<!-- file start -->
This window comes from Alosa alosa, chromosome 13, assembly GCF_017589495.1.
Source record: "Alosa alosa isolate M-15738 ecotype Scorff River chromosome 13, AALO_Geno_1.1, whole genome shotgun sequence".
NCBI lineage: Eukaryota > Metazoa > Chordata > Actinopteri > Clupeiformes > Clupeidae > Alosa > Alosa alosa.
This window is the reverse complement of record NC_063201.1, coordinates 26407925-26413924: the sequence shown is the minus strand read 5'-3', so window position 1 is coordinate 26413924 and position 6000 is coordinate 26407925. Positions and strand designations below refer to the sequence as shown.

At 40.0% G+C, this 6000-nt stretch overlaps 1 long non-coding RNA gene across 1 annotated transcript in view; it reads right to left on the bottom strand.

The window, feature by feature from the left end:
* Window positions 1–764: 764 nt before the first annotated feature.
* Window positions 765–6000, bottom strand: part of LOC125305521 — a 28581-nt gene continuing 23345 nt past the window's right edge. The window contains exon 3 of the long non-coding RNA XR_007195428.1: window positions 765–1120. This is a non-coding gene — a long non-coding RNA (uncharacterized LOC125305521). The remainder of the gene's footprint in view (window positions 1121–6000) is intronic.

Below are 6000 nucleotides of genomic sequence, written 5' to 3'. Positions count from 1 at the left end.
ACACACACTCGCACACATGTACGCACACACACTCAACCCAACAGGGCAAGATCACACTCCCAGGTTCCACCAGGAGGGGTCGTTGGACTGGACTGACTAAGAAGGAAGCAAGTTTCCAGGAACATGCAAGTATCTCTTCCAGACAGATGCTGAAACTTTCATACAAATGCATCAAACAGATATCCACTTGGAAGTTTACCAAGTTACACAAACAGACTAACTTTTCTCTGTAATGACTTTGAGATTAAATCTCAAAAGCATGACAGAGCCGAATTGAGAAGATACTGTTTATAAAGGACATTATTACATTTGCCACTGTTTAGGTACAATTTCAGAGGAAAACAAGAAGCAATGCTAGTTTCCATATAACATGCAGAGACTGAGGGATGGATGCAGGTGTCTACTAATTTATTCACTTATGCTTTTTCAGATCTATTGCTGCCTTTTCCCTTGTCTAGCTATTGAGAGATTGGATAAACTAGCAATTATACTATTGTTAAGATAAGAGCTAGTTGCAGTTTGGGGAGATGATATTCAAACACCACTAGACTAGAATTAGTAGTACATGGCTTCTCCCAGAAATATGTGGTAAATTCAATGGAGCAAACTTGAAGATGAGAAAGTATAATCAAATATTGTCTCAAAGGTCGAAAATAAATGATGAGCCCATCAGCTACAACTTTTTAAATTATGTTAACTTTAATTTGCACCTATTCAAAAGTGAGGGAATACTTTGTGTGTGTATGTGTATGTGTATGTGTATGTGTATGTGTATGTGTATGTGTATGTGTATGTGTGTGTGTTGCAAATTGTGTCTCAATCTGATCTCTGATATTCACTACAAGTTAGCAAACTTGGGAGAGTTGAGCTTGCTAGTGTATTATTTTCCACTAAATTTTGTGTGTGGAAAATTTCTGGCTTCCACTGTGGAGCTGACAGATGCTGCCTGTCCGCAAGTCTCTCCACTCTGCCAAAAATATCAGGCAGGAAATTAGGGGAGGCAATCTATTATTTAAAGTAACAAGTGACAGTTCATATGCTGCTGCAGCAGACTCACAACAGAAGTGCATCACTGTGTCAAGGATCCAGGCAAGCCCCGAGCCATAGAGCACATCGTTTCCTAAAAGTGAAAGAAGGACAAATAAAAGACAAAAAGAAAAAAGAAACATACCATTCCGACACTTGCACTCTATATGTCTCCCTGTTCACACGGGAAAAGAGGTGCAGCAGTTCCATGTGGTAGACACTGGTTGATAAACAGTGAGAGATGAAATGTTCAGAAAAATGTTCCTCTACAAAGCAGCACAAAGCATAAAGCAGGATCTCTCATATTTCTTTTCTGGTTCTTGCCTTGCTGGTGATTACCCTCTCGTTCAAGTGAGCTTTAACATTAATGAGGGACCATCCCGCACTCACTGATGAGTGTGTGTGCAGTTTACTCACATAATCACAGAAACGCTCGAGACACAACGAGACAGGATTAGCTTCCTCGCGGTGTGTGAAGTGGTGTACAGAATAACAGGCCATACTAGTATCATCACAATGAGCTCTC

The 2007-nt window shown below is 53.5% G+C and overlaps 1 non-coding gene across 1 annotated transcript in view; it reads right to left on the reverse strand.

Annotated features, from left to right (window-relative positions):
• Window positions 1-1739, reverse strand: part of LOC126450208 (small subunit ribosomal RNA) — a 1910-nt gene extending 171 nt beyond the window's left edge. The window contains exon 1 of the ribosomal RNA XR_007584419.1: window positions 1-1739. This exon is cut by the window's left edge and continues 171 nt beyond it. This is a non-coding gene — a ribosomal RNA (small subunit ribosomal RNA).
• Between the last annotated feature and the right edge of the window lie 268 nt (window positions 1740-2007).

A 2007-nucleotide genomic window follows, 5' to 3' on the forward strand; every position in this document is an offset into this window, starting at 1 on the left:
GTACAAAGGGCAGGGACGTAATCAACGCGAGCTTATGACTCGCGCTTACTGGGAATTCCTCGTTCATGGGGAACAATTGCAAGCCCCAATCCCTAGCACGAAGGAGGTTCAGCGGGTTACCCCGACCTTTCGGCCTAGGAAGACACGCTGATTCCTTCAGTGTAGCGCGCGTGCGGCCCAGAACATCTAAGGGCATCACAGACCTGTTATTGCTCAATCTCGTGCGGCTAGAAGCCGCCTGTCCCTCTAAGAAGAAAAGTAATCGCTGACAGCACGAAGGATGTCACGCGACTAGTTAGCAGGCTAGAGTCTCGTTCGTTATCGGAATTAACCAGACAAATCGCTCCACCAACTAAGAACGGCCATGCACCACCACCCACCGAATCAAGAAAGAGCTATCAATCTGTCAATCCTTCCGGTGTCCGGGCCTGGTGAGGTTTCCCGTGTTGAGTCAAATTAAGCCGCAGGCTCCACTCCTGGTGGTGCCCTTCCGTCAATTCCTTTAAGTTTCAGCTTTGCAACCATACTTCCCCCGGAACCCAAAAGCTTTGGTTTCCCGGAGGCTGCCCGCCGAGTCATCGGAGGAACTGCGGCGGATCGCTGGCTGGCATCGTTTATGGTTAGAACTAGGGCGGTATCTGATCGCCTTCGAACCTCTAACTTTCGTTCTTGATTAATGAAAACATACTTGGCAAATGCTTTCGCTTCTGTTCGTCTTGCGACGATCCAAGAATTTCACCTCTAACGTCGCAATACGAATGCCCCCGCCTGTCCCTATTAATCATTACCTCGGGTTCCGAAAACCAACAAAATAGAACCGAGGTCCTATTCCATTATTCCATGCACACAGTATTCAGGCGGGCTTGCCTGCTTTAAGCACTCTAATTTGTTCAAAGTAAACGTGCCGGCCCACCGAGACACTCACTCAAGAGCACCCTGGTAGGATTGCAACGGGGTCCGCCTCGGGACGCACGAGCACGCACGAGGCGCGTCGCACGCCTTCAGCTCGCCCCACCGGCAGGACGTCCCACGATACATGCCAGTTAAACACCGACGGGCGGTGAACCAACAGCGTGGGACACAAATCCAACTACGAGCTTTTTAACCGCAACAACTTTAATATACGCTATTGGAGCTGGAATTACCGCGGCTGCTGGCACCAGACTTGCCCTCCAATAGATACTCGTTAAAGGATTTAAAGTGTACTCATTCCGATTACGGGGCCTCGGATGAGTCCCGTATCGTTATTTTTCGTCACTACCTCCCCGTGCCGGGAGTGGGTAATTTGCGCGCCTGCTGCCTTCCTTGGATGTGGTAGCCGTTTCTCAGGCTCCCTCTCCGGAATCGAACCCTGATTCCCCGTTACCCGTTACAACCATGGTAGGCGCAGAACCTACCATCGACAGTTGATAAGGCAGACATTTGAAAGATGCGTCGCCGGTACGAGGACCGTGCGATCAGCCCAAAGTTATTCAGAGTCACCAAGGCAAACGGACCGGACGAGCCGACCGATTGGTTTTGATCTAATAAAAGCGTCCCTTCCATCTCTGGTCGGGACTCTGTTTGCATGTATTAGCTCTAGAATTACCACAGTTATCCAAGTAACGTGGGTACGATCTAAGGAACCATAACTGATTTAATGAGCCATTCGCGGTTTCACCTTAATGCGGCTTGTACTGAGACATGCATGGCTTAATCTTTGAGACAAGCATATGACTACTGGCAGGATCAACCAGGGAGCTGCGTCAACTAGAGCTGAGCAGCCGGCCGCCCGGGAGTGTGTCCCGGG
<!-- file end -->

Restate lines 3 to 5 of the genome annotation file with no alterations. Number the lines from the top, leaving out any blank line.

NCBI lineage: Eukaryota > Metazoa > Chordata > Actinopteri > Clupeiformes > Clupeidae > Alosa > Alosa alosa.
This window is the reverse complement of record NC_063201.1, coordinates 26407925-26413924: the sequence shown is the minus strand read 5'-3', so window position 1 is coordinate 26413924 and position 6000 is coordinate 26407925. Positions and strand designations below refer to the sequence as shown.

At 40.0% G+C, this 6000-nt stretch overlaps 1 long non-coding RNA gene across 1 annotated transcript in view; it reads right to left on the bottom strand.